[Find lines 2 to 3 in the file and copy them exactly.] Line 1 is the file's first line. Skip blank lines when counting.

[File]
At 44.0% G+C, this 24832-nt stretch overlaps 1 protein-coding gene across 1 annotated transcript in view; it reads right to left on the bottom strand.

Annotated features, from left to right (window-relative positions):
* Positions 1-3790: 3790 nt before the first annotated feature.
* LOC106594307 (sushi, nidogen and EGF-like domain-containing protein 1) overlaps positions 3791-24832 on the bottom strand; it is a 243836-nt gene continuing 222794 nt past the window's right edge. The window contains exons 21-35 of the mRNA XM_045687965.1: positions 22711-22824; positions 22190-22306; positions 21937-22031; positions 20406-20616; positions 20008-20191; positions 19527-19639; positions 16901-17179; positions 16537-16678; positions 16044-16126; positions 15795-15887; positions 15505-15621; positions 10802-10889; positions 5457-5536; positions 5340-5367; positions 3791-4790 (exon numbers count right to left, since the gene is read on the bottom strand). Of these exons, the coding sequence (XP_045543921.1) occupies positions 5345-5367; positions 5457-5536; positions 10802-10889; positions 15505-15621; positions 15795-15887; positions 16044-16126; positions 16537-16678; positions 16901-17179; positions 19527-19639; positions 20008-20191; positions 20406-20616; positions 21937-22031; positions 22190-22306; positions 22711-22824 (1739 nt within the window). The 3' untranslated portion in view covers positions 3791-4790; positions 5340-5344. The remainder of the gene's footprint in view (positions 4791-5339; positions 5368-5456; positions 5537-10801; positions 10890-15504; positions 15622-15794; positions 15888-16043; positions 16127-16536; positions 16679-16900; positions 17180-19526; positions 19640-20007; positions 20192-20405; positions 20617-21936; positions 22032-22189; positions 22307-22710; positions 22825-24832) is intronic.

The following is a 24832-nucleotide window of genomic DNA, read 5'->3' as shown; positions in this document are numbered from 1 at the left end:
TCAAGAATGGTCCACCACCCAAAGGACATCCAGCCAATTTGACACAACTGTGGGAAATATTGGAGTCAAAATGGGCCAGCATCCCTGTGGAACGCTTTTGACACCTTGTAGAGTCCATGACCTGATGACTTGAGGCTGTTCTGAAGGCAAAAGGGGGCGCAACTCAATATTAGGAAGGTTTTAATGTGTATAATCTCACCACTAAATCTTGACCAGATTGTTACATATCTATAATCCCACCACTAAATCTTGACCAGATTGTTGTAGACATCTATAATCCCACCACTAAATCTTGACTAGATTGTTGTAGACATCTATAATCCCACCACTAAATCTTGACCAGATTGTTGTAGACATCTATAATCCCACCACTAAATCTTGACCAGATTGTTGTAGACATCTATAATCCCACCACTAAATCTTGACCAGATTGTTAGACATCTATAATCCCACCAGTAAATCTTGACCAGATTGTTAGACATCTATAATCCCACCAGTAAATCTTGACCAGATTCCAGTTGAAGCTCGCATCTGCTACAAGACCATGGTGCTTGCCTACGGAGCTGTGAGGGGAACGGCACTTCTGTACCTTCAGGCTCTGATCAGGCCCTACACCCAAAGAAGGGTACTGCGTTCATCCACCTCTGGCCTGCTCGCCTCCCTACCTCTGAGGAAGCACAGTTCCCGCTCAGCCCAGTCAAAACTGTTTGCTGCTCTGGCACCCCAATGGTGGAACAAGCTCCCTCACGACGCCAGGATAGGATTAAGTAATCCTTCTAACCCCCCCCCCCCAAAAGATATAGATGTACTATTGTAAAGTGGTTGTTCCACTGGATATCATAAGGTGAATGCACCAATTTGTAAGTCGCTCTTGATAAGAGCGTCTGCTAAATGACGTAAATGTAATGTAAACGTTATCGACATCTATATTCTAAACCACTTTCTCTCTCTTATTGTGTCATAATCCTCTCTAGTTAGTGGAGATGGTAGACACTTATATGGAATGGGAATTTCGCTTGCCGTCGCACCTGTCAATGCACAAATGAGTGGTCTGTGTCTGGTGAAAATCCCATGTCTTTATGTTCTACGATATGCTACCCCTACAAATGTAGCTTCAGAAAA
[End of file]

Annotated features, from left to right (window-relative positions):
* Positions 1-3790: 3790 nt before the first annotated feature.